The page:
The Duncan Banner

August 10, 2012

Curtis competes nationally at SkillsUSA


The Duncan Banner

DUNCAN — It’s not everyday that a high school student gets to participate in a skills competition at a national level. Even fewer get the opportunity to do it twice.

Red River Technology Center residential air conditioning student and recent Empire High School graduate, Ricky Curtis did and brought home some hardware to show for all his hard work.

Curtis spent two years in the residential air conditioning pathway at RRTC and was an active member of the SkillsUSA student organization, winning gold medals at the state SkillsUSA contests in both years.

As a first-year RRTC student, or junior in high school, Curtis advanced to the national SkillsUSA competition and competed against students with much more experience. He placed fourth.

The second time around, with another full year of training under his belt, Curtis brought home the silver medal in the national SkillsUSA Air Conditioning competition.

“I got pretty nervous on the day of the competition,” said Curtis. “But I was definitely more relaxed than the first year.”

Although familiar with the environment, Curtis still couldn’t be sure what he might face in competition.

“There were many different challenges this year and they added geothermal,” he said. “But Mr. Williams is an excellent instructor and really gave me all the tools I needed to succeed. He was probably more nervous that I was.”

Curtis is referring to Gary Williams, his residential air conditioning instructor at RRTC.

“What makes Ricky so successful is his interest in the program and his tremendous work ethic,” said Williams. “He was a leader in the classroom from day one and was never scared of anything I threw at him.”

Williams said he takes great pride in having a hand in Curtis’ training.

“Ricky may have been beaten at nationals but he’s the better technician by far,” said Williams. “He can do anything he wants and will be successful wherever he chooses to go.”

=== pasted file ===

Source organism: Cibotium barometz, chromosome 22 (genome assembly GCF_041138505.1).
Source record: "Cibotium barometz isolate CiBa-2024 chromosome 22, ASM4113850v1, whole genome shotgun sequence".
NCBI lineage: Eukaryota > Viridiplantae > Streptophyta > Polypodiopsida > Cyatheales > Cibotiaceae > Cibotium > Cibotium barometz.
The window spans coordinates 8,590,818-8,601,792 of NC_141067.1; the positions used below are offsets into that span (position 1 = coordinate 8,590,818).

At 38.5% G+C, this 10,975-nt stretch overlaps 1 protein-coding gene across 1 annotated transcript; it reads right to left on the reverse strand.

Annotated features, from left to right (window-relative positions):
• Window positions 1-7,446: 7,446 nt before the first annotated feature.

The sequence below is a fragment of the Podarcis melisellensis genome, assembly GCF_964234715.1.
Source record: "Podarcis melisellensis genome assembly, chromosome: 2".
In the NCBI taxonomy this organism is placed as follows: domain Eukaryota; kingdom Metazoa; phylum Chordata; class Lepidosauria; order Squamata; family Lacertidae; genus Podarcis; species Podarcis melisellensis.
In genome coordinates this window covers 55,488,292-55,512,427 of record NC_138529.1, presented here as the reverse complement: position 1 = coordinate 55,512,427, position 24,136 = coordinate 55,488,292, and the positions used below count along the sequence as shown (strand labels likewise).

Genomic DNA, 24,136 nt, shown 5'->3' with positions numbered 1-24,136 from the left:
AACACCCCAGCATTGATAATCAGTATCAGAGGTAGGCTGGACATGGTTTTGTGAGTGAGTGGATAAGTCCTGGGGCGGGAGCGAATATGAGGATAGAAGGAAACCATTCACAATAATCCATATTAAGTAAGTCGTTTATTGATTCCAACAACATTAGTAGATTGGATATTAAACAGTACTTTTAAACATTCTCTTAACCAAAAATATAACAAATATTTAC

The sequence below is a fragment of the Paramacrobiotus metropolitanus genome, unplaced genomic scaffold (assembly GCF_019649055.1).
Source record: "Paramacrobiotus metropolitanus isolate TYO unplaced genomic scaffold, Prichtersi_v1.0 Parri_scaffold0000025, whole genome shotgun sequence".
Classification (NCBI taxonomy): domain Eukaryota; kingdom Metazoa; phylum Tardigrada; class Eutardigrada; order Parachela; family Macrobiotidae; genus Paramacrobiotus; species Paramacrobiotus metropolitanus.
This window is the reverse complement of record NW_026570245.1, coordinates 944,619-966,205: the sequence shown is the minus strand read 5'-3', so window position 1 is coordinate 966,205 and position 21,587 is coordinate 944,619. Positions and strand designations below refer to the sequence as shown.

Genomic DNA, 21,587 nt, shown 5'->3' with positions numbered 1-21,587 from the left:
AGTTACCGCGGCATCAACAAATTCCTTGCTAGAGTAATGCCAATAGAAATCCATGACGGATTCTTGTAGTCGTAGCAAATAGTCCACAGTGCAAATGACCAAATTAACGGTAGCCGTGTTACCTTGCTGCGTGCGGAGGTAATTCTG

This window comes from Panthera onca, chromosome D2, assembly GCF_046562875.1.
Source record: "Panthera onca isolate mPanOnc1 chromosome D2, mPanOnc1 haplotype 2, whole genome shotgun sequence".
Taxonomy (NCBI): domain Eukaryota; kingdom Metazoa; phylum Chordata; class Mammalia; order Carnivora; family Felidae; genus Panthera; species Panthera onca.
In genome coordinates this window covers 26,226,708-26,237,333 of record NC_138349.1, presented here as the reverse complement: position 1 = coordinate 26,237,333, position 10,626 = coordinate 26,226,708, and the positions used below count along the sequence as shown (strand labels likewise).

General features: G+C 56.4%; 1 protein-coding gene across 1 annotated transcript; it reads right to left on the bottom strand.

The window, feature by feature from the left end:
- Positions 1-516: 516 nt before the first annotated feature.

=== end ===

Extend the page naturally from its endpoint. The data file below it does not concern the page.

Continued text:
And Curtis knows exactly where he’s going.

“I’m going to continue working at Curtis Refrigeration,” he said. “That’s my dad’s business and I’ve been learning from him since I was about 11.”

Curtis said his success stemmed from a combination of his parents, Rick and JoAnn Curtis, and Williams’ support.

“I knew about HVAC (heating, ventilation, and air conditioning) before I came to RRTC thanks to my parents,” he said. “Mr. Williams increased my knowledge in line with national standards.”

Curtis said Williams always found a way to make the nationally accredited program exciting.

“He taught us what we needed to know but he always incorporated fun experiments in the shop,” he said. “Yes, we have book work, but it’s all information that you can apply in the shop. It’s practical, hands-on learning.”

Curtis said he would encourage anyone to take the residential air conditioning pathway at RRTC.

“It’s a great trade,” he said. “People will always need heat and air conditioning, so there will always be work.”

Williams said that although he’s sad to see Curtis go, he’s excited about the legacy Curtis will leave behind and the future of the program.

“We had a great group of hard-working students this past year that will no doubt grow in the trade and become a success,” he said. “In 20 years, we’ll never see another student just like Ricky but we will see more who are just as special and successful in their own way.”

For more information about RRTC and the residential air conditioning program, visit www.rrtc.edu or call 580-255-2903.